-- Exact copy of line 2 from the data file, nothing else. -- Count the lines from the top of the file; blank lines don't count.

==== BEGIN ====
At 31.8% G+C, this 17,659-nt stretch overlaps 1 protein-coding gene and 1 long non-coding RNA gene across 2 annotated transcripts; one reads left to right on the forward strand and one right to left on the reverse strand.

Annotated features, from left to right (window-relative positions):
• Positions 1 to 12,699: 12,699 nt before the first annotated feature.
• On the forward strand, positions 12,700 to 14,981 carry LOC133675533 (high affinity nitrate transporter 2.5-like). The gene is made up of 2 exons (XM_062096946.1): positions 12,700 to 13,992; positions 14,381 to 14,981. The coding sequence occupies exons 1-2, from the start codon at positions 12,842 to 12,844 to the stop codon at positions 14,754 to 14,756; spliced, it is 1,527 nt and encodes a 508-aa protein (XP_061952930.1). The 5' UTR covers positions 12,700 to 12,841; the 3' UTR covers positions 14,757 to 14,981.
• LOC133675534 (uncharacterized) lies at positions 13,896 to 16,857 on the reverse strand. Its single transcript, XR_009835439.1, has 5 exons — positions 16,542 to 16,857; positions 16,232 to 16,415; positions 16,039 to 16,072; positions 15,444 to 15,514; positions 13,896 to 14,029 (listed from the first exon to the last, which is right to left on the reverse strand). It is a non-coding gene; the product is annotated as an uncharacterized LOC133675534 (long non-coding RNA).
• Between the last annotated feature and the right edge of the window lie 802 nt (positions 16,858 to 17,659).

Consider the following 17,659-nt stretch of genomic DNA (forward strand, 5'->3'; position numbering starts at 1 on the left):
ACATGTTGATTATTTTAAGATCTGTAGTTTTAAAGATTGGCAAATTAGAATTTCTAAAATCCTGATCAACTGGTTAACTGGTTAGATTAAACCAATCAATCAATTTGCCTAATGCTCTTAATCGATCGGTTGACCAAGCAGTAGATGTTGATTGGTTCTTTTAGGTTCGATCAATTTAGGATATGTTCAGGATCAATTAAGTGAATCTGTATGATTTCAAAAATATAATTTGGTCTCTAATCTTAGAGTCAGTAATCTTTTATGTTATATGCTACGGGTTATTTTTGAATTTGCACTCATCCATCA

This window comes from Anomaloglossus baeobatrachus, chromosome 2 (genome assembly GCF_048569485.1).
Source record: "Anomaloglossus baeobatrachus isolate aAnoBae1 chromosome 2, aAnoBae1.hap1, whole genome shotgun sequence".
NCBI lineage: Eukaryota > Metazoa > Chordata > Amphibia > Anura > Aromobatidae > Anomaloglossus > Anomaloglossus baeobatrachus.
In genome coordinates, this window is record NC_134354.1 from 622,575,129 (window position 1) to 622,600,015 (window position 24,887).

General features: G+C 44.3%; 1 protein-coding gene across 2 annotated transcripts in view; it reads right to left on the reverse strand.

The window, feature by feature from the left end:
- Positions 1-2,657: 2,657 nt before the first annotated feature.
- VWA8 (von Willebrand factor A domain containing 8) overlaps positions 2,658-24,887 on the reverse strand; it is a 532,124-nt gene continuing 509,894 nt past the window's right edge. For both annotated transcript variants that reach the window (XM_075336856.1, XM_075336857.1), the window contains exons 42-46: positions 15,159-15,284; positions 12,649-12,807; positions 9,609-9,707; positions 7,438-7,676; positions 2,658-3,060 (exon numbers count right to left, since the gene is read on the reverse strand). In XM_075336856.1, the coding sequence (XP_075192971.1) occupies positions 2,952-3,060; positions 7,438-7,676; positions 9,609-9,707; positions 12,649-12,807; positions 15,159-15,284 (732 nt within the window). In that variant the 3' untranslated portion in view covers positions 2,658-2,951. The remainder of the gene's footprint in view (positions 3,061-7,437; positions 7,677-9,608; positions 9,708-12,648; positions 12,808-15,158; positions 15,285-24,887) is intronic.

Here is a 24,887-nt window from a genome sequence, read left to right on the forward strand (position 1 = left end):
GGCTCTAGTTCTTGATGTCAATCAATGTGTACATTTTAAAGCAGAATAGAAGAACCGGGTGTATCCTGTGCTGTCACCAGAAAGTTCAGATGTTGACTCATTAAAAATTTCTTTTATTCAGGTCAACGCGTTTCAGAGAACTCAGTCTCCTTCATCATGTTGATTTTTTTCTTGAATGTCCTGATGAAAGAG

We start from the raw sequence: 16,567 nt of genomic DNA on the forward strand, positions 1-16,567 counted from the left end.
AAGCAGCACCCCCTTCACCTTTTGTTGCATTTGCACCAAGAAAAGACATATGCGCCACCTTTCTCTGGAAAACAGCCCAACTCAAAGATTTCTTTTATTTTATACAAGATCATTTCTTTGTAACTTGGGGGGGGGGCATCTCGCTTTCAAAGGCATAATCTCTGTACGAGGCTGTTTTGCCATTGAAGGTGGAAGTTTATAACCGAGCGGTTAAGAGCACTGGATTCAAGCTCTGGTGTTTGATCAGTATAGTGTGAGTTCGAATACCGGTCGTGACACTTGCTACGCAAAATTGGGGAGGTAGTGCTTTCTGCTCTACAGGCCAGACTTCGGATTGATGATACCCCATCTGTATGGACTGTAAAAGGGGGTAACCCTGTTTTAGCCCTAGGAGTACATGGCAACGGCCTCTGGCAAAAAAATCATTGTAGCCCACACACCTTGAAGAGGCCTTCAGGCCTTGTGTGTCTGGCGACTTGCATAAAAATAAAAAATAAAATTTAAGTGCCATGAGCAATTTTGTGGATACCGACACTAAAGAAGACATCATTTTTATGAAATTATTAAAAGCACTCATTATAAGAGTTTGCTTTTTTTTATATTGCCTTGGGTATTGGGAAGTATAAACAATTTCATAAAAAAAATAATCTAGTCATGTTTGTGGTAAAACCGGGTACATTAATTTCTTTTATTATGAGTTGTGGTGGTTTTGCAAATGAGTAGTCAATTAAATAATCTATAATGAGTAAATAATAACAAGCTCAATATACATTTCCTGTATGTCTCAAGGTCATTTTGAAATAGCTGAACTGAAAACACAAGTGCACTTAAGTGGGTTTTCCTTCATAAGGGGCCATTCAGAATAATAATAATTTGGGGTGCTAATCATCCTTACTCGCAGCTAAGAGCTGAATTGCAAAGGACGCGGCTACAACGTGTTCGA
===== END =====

Annotated features, from left to right (window-relative positions):